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My Fair Trade Lady: A Trip to Guatemala to Meet Judaica Creators

Why is Fair Trade a women’s issue? And why, furthermore, is it a Jewish women’s issue? 

While women are routinely mocked for shopping ‘til we drop, there is truth in female shopper stereotypes: we are responsible for 85% of household purchases, even of products used by men. How do we Jewish women use our purchasing power for social good, raising our purchases from the merely material to mitzvah-territory?

The fair trade movement marries shopping to social justice, guaranteeing fair, reliable wages, gender equity, healthy working conditions, and environmental stewardship. By spending more to assure that the people who create our products are justly treated and compensated, we are following the edicts of Rambam. This famous scholar ranked tsedakah; buying fair trade is at the top, since it helps the poor escape destitution. When I first explained the concept of fair trade coffee to my son Zach, he pointed out its opposite: “unfair trade”, where workers are squeezed and powerless. 

This past February, I traveled to Guatemala with 10 other women and two men on Fair Trade Judaica’s annual trip visiting artisans who, remarkably, create beautiful Judaica. In fact, their Judaica lines have been so well received that the craftswomen are expanding them.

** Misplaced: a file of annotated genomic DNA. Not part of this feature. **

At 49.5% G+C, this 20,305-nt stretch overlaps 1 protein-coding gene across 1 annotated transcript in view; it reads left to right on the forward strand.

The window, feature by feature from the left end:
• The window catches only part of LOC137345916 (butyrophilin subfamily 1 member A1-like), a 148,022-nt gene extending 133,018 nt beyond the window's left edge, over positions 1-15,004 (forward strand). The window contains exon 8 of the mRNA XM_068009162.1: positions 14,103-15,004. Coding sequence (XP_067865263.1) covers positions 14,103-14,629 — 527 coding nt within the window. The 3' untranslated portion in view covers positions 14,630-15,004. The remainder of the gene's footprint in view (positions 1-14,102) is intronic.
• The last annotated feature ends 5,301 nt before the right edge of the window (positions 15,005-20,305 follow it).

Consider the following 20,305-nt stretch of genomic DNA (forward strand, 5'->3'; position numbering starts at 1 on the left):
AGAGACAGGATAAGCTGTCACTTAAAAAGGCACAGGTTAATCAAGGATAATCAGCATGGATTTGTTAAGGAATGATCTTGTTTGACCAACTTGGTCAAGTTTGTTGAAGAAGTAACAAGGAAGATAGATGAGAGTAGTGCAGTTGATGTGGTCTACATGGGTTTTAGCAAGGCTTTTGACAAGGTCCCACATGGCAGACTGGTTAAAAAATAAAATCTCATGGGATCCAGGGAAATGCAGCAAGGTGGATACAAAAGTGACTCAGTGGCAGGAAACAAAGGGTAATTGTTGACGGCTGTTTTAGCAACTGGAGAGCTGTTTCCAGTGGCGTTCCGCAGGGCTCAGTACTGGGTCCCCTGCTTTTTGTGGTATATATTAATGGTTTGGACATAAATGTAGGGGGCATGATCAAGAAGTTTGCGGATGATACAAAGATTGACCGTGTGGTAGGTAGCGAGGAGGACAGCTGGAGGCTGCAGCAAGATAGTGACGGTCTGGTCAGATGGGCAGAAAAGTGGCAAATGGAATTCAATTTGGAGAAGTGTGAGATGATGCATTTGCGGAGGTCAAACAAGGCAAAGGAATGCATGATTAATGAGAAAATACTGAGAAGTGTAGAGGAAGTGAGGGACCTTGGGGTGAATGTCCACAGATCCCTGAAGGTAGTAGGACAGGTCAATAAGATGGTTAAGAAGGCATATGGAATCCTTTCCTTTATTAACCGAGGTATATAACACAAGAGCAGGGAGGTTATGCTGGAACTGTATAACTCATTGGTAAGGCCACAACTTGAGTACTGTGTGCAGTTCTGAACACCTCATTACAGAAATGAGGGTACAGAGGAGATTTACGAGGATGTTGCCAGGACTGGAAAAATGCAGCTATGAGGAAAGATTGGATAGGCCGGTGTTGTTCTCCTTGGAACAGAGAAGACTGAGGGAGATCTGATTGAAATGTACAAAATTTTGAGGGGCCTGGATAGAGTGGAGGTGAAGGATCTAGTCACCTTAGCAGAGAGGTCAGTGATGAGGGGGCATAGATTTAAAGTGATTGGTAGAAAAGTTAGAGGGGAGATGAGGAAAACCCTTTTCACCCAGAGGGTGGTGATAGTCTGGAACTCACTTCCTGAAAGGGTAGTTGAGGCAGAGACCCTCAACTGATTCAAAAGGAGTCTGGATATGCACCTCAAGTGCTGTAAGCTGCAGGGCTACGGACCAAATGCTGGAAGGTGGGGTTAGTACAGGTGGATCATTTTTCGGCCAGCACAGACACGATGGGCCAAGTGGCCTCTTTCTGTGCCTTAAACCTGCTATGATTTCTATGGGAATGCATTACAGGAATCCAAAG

While many Jews have supported Fair Trade through their individual purchasing, Ilana Schatz created the Fair Trade Judaica movement. On a honeymoon trek to Nepal with her husband, David Lindgren, she shopped for a replacement for her worn-out tallit. She met a weaver whose work she loved and commissioned a new prayer shawl.

Ilana Schatz, founder of Fair Trade Judaica. Photo by Betsy Teutsch.

Ilana Schatz, founder of Fair Trade Judaica. Photo by Betsy Teutsch.

When she put it on back home in Berkeley, Schatz felt suffused by the spiritual connection to her tallit’s creator and the satisfaction of knowing her tallit helped the weaver support herself. Seven years later, Fair Trade Judaica has become a portal for fair trade Jewish ceremonial objects as well as outreach and education in the Jewish community about incorporating fair trade purchasing into our individual and communal practices.